Because Childhood Lasts a Lifetime.

Physical Punishment: Attitudes, Behaviors, and Norms Associated with Its Use Across the US

Reducing the prevalence of child physical abuse, as a common adverse childhood experience, could dramatically improve the well-being of children. Physical punishment (PP), also known as spanking, slapping, popping, whooping, or smacking, is defined as the “use of physical force with the intention of causing a child to experience pain, but not injury.” PP is strongly associated with increased risk for child physical abuse. Experiencing PP places a child at risk for many behavioral, mental, and physical problems throughout life, and has been shown to be more detrimental than child physical and emotional abuse across some developmental outcomes.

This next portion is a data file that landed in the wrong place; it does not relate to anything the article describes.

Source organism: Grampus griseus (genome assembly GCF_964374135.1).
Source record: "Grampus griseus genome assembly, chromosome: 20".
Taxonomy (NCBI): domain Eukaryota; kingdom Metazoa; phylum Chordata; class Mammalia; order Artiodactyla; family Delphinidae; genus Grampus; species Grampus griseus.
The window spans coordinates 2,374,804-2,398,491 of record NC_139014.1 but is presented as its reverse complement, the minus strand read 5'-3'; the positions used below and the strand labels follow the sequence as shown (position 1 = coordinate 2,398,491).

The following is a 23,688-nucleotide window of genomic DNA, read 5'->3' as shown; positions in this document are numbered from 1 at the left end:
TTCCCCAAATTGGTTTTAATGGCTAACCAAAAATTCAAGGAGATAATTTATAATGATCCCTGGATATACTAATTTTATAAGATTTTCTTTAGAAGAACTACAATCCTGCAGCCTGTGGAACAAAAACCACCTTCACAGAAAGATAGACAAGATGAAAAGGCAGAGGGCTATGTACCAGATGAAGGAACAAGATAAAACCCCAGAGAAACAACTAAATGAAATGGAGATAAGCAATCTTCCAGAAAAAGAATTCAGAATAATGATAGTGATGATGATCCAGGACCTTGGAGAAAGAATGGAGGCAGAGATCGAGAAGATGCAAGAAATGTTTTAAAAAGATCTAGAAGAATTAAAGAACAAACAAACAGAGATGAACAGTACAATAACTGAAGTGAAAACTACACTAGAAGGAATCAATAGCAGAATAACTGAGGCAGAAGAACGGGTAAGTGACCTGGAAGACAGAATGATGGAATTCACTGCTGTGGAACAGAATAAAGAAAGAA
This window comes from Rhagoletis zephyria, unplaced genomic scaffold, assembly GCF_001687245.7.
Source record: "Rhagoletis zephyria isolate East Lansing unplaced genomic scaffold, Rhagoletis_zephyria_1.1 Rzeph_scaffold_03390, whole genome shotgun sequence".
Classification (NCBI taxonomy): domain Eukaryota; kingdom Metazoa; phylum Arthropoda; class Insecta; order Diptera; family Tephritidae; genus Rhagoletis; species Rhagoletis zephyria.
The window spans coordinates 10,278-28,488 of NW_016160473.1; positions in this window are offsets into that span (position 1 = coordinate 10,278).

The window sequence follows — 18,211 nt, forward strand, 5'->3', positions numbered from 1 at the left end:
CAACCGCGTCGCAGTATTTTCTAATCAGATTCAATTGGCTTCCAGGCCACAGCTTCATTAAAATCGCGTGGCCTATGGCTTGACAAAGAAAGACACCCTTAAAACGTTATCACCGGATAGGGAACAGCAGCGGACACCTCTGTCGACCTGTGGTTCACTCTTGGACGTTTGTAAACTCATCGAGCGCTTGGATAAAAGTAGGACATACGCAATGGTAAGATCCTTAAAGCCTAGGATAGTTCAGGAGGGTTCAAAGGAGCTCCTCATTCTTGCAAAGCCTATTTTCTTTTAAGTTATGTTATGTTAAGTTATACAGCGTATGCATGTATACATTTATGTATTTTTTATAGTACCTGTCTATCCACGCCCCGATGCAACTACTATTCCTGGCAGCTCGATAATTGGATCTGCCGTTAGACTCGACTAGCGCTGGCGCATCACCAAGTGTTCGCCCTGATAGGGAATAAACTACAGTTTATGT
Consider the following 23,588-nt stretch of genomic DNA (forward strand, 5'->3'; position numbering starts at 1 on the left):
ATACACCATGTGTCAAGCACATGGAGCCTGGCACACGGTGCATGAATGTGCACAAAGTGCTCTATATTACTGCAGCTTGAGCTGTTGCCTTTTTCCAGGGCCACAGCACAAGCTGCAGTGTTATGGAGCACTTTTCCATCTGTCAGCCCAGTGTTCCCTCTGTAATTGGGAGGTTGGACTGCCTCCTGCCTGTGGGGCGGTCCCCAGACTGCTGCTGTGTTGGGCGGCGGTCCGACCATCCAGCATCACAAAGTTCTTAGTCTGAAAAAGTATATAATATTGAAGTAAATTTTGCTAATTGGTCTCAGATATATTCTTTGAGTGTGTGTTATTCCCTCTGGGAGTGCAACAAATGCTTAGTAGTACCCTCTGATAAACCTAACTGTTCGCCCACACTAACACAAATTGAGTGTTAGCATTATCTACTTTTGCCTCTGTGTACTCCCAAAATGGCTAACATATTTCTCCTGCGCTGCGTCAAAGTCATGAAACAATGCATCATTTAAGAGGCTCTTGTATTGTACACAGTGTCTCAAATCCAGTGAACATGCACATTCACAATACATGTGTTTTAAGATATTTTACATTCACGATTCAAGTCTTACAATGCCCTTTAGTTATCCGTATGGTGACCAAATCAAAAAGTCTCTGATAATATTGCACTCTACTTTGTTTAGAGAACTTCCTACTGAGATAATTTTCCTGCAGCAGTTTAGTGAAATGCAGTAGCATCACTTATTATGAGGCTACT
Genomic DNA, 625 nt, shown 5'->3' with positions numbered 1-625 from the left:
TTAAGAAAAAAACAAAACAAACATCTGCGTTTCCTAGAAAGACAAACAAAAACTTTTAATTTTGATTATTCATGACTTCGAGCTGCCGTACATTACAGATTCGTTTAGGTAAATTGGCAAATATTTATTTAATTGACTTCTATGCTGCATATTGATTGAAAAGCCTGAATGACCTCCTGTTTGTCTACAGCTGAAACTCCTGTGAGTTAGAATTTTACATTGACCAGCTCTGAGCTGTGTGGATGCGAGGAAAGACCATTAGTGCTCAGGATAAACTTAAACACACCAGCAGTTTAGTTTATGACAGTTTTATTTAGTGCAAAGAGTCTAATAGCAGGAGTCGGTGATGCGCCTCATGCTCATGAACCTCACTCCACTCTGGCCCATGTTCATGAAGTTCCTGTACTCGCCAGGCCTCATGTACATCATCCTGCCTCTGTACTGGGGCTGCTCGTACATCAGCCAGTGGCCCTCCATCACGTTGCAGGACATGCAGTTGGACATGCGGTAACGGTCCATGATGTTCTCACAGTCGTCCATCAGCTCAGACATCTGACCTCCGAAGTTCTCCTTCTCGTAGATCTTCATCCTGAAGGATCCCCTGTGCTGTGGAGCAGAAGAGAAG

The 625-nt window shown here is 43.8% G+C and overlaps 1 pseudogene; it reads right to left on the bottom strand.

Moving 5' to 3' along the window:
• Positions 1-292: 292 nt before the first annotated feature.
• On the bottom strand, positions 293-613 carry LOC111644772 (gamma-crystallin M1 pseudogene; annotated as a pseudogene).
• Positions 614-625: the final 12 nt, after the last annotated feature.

In summer 2020, Prevent Child Abuse America contracted with Dr. Julia Fleckman to develop a questionnaire to assess attitudes, behaviors, and norms associated with PP. Members of the research committee of the National Initiative to End Corporal Punishment (NIECP) provided valuable feedback on the development of the survey, which utilized validated measures including attitudes toward PP, perceived injunctive PP norms, frequency of parental use of PP, and attitudes toward policies banning PP. The Institutional Review Board (IRB) at Tulane University approved the survey and protocol for administration.

This report showcases findings from that survey of over 3,000 US adults to better understand attitudes, beliefs, behaviors, and perceptions associated with PP. These findings largely support declining trends in PP identified in prior work and provide new insights for policy, intervention, and social norms change efforts.

Lead author:


Dr. Melissa T. Merrick

Related Resources

Toolkits & Guides

Corporal Punishment One-pager

Research Reviews

Special Issue on Social Norms

Research Reviews

Emerging Science on Corporal Punishment

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